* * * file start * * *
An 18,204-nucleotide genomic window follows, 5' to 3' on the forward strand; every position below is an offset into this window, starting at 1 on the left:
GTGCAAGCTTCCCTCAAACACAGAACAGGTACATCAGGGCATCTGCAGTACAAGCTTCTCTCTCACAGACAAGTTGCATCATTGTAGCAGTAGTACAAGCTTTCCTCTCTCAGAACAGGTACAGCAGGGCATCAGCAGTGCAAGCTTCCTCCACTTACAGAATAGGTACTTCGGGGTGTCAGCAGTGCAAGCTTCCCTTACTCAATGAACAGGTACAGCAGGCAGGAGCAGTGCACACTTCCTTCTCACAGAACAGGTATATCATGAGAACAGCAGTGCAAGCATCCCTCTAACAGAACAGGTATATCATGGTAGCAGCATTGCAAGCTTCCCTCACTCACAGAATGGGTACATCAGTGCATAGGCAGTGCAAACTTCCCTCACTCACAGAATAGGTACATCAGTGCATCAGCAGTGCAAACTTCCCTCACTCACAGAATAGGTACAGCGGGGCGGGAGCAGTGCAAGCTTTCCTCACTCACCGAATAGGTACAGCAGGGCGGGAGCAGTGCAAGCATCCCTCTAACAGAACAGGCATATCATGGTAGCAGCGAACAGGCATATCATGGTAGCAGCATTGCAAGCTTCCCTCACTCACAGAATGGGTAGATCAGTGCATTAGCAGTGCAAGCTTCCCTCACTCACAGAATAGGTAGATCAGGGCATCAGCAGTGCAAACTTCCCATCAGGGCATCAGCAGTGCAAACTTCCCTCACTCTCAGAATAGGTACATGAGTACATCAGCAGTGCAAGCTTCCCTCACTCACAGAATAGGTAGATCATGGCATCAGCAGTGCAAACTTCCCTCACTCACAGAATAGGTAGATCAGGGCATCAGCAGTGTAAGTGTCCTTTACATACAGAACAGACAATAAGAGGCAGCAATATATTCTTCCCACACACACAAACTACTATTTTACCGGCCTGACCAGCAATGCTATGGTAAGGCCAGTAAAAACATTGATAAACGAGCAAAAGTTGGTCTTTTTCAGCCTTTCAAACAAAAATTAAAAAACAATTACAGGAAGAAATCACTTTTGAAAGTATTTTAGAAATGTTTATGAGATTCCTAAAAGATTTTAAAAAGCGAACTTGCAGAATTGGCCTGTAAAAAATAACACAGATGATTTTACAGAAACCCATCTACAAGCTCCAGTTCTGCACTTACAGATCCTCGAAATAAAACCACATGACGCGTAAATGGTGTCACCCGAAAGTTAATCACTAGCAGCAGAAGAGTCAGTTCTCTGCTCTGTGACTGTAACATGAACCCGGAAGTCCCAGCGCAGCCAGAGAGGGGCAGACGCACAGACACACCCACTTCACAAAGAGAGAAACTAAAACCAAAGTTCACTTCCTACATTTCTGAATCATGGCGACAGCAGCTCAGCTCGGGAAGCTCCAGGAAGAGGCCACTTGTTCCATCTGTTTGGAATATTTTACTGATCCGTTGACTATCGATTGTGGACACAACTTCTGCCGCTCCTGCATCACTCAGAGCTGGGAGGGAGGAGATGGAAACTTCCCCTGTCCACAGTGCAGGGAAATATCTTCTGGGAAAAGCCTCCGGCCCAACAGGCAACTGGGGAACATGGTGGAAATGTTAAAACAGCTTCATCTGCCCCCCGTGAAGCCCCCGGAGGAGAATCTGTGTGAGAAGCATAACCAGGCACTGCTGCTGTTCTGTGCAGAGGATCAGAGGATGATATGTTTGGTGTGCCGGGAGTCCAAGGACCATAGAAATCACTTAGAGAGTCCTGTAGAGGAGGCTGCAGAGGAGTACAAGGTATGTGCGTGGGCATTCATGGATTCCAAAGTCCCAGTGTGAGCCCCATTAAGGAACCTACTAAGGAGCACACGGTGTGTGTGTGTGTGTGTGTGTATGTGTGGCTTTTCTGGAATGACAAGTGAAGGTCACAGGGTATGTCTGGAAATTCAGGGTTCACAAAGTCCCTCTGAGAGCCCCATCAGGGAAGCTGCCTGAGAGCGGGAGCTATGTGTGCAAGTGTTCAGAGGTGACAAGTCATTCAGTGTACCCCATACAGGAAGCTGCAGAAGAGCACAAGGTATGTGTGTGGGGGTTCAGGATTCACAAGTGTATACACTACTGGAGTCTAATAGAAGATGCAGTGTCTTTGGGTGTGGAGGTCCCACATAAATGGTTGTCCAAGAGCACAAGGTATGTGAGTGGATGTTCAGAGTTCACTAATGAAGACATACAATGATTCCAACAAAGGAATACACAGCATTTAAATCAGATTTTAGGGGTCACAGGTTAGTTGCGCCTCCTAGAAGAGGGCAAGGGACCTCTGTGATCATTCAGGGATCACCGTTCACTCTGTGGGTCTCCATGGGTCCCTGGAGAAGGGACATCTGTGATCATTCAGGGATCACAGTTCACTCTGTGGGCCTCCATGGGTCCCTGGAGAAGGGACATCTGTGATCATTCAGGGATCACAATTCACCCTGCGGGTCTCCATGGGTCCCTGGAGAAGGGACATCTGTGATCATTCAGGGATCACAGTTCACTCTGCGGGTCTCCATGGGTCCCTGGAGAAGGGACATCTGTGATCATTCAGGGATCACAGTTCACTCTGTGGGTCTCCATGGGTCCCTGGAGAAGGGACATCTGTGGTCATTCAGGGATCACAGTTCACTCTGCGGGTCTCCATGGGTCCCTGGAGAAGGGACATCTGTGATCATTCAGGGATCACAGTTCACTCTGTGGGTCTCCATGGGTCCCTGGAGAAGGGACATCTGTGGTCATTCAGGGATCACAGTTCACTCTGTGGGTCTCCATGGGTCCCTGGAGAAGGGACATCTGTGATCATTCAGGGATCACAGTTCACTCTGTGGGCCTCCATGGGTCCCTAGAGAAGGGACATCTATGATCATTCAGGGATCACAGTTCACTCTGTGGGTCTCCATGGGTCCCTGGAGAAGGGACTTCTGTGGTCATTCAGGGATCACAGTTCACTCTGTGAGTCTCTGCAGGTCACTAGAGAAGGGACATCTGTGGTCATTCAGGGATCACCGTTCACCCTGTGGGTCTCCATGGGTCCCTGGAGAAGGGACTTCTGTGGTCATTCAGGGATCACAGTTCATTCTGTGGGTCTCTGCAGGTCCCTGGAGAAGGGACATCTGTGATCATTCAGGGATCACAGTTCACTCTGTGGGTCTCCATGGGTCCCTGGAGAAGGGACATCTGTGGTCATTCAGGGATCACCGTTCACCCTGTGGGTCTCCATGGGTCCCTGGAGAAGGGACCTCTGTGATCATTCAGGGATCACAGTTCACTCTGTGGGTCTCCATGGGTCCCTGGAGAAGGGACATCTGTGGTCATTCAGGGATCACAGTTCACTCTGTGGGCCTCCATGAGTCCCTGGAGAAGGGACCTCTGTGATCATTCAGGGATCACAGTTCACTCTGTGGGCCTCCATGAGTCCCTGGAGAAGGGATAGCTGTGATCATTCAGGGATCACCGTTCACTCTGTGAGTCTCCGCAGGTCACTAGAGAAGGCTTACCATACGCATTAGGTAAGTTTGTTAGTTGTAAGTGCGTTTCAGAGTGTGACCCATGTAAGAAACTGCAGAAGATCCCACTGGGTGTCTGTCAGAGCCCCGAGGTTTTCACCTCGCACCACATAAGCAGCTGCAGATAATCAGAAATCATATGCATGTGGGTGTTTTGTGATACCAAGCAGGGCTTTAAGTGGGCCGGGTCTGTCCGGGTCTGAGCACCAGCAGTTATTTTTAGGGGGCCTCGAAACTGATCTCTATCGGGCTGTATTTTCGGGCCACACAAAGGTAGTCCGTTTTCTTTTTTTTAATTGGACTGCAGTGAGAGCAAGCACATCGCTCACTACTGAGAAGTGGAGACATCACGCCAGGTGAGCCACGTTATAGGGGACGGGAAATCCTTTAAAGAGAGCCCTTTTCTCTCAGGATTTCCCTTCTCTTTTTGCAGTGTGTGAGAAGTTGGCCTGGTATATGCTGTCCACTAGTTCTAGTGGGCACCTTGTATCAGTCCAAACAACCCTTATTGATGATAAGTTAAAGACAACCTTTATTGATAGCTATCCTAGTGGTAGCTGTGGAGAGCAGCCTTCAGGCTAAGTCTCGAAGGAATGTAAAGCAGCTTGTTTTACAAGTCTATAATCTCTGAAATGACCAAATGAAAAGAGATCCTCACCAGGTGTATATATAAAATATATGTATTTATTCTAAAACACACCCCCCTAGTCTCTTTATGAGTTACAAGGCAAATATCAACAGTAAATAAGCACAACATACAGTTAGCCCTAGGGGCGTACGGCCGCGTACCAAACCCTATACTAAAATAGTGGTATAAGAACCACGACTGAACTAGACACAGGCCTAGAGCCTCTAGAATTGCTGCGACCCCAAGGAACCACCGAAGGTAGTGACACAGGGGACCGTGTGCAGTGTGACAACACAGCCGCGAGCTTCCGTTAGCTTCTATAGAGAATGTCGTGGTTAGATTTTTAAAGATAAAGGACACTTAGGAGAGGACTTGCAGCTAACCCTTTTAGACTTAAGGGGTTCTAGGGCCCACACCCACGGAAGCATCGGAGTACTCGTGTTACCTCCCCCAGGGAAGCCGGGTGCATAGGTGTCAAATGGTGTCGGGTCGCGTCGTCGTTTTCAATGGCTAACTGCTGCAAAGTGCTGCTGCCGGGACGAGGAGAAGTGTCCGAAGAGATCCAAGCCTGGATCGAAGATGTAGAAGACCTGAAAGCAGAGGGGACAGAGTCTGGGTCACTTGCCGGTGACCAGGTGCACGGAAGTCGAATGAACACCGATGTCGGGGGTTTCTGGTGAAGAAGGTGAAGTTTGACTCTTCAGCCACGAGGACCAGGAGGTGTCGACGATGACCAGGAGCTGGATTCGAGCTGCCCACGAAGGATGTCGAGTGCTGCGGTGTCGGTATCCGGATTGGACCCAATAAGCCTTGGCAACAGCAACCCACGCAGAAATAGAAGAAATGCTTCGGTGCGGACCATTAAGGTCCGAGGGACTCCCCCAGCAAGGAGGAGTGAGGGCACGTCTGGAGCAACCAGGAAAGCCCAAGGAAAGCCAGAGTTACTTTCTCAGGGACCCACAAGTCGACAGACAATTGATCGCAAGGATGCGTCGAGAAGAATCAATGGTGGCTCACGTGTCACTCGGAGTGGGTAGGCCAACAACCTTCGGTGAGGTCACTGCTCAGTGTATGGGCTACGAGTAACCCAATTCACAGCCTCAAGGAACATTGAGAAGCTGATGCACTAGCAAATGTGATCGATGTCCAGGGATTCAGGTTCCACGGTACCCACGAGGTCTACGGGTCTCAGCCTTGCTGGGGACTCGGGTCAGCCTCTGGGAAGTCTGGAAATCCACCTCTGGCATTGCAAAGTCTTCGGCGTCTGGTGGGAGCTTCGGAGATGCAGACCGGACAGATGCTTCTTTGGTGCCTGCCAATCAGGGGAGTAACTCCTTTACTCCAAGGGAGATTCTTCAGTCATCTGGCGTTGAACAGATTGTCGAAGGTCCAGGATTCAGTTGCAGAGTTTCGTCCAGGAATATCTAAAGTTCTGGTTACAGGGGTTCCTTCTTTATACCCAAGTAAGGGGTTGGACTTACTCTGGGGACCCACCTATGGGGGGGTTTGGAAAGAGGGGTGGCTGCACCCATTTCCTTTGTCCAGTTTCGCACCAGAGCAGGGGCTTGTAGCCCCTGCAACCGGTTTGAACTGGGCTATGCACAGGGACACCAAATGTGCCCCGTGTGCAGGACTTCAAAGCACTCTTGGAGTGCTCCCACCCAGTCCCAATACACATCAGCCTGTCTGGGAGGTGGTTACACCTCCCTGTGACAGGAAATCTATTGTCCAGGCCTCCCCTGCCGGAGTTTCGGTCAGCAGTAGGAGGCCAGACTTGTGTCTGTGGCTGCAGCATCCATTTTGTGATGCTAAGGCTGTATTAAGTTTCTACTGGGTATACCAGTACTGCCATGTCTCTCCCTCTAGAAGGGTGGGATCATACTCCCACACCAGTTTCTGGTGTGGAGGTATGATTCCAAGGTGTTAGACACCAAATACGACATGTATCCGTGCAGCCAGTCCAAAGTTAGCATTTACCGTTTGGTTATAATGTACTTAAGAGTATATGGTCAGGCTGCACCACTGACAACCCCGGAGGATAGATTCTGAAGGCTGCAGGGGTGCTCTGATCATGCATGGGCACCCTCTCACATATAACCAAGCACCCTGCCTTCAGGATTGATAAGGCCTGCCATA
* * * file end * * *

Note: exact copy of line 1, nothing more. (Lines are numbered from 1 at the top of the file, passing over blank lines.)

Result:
An 18,204-nucleotide genomic window follows, 5' to 3' on the forward strand; every position below is an offset into this window, starting at 1 on the left: